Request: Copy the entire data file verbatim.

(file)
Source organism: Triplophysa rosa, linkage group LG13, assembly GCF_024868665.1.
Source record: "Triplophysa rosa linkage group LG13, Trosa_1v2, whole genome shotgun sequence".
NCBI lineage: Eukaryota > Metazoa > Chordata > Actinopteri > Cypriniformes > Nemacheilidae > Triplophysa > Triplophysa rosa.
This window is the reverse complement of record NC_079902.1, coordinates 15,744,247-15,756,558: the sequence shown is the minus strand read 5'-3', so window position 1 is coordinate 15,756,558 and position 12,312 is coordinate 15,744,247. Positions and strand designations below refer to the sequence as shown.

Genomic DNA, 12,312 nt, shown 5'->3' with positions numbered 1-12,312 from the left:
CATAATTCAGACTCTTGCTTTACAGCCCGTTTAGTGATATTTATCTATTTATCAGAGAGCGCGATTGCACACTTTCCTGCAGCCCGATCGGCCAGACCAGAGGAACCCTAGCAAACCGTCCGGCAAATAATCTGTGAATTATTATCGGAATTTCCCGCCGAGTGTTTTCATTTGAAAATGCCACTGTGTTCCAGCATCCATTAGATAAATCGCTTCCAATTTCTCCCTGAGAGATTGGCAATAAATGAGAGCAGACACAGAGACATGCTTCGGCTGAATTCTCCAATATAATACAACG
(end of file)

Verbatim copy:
Source organism: Triplophysa rosa, linkage group LG13, assembly GCF_024868665.1.
Source record: "Triplophysa rosa linkage group LG13, Trosa_1v2, whole genome shotgun sequence".
NCBI lineage: Eukaryota > Metazoa > Chordata > Actinopteri > Cypriniformes > Nemacheilidae > Triplophysa > Triplophysa rosa.
This window is the reverse complement of record NC_079902.1, coordinates 15,744,247-15,756,558: the sequence shown is the minus strand read 5'-3', so window position 1 is coordinate 15,756,558 and position 12,312 is coordinate 15,744,247. Positions and strand designations below refer to the sequence as shown.

Genomic DNA, 12,312 nt, shown 5'->3' with positions numbered 1-12,312 from the left:
CATAATTCAGACTCTTGCTTTACAGCCCGTTTAGTGATATTTATCTATTTATCAGAGAGCGCGATTGCACACTTTCCTGCAGCCCGATCGGCCAGACCAGAGGAACCCTAGCAAACCGTCCGGCAAATAATCTGTGAATTATTATCGGAATTTCCCGCCGAGTGTTTTCATTTGAAAATGCCACTGTGTTCCAGCATCCATTAGATAAATCGCTTCCAATTTCTCCCTGAGAGATTGGCAATAAATGAGAGCAGACACAGAGACATGCTTCGGCTGAATTCTCCAATATAATACAACG